People who read have more empathy than those who don’t, according to new research.

Those who enjoy reading tend to be more “friendly” and understanding than those who watch television, a study by Rose Turner from Kingston University found.

Turner questioned 123 volunteers on their preferred form of entertainment: books, plays or watching TV. Then they were tested on their interpersonal skills.

People who read fiction demonstrated positive social behaviour, and those who read more in the romance or drama genres exhibited higher levels of empathy.

Those who enjoy reading comedy were found to be more relatable.

However, participants who preferred to watch TV were less friendly and empathetic, the study concluded.

A 2013 research paper may shed some light on why this may be the case: the paper found that watching TV impacted on a child’s ability to think from the perspective of another – or, in other words, their ability to be empathetic.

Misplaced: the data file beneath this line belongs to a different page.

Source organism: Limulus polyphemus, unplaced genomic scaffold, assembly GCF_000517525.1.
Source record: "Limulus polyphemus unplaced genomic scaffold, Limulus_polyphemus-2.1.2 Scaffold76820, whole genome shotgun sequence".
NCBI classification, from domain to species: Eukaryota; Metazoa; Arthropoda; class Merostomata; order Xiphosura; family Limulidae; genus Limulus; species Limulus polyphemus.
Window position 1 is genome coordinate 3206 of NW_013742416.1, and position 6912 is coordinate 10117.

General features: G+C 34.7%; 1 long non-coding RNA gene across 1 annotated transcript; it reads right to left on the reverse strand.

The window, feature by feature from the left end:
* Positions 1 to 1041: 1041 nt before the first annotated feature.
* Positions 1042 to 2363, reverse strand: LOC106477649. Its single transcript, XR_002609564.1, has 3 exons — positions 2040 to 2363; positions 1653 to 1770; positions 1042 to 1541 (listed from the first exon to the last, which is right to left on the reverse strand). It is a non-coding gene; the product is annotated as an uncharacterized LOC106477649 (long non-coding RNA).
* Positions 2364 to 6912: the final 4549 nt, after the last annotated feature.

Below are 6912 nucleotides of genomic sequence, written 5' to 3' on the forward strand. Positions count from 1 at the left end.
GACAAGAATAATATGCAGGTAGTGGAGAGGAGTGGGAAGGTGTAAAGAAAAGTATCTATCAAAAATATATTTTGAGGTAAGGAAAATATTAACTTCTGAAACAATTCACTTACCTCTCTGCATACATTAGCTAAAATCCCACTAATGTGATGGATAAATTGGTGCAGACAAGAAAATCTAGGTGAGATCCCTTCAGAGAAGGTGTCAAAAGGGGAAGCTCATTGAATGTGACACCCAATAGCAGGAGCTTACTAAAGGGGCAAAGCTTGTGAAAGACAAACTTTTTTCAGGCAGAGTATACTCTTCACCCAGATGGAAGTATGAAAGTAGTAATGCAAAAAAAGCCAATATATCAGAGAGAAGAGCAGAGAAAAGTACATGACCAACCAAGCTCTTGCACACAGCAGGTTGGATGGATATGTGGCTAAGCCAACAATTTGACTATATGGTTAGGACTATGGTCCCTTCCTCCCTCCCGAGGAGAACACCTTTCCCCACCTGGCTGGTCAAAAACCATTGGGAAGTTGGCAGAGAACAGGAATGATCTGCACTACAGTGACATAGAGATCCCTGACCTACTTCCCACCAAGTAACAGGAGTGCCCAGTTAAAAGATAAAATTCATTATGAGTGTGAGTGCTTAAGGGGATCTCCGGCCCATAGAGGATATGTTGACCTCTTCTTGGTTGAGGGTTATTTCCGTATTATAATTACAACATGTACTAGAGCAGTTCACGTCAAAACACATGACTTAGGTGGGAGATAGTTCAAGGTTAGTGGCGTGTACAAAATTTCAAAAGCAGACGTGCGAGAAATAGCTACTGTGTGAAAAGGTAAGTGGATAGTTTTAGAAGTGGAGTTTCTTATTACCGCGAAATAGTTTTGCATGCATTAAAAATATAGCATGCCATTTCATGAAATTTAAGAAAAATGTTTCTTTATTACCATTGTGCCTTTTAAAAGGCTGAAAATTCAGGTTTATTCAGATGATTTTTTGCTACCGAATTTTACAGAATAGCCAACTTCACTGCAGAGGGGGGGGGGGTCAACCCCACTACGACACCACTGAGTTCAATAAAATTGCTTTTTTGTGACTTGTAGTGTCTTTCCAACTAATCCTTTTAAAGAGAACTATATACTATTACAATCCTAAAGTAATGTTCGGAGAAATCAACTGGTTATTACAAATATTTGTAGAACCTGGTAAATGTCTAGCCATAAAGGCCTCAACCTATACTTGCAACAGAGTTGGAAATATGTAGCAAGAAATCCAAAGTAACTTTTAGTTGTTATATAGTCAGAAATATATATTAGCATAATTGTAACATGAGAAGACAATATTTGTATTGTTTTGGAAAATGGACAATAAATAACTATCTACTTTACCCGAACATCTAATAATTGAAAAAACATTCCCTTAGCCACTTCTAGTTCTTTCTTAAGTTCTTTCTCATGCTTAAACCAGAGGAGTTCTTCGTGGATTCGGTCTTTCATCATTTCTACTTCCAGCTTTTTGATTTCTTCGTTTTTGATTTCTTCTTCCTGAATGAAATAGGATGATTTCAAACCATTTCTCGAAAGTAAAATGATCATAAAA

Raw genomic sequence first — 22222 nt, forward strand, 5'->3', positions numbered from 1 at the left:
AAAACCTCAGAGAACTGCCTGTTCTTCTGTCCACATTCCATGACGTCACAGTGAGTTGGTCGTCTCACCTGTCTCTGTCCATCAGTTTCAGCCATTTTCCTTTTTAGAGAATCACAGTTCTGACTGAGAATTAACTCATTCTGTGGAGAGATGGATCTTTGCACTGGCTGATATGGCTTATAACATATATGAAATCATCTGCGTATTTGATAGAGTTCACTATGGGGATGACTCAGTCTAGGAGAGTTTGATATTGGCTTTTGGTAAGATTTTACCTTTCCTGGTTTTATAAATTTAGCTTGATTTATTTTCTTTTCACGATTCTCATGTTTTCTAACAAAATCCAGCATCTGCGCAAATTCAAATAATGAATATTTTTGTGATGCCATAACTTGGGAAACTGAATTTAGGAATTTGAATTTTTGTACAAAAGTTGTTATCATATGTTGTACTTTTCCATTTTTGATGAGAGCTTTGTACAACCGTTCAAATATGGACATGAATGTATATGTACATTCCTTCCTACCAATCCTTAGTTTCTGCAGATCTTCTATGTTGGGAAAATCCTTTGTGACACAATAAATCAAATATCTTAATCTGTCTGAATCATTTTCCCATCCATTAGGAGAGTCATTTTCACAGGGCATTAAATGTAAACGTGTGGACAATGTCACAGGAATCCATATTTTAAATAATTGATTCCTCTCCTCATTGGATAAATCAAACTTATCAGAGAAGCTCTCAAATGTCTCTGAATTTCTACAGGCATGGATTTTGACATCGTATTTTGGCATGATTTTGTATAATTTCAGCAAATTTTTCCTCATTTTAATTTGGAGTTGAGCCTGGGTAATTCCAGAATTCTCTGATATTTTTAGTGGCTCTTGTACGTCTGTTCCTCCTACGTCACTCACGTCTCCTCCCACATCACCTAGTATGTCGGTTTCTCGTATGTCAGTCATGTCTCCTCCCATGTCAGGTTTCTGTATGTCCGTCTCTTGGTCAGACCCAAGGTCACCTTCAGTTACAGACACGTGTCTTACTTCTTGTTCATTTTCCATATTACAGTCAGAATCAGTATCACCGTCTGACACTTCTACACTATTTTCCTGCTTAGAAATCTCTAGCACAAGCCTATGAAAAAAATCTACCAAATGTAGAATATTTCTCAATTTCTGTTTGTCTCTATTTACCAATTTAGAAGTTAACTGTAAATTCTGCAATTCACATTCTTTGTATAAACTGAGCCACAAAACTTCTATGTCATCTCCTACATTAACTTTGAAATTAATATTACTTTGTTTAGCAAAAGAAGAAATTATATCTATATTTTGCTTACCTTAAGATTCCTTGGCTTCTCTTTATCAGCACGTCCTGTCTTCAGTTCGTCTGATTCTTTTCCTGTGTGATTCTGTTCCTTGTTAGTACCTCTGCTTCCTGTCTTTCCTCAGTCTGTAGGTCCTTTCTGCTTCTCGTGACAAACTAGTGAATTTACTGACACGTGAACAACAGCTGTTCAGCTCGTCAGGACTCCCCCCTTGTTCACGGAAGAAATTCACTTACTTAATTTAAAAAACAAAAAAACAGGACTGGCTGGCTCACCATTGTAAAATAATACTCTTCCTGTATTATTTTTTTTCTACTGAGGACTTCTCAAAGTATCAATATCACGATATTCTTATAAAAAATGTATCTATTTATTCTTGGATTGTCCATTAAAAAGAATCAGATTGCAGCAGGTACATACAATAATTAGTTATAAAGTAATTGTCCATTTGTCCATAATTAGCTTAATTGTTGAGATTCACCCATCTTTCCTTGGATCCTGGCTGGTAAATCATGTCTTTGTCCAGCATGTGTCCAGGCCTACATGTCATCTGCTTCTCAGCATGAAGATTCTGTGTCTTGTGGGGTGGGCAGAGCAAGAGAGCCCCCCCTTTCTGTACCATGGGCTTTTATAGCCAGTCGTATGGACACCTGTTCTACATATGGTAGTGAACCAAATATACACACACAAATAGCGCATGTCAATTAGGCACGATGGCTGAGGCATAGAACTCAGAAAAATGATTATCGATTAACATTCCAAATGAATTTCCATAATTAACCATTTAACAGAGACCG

Amy Nathanson, a professor at Ohio State University involved in the research, had said:

Children with more developed theories of mind are better able to participate in social relationships. These children can engage in more sensitive, cooperative interactions with other children and are less likely to resort to aggression as a means of achieving goals.

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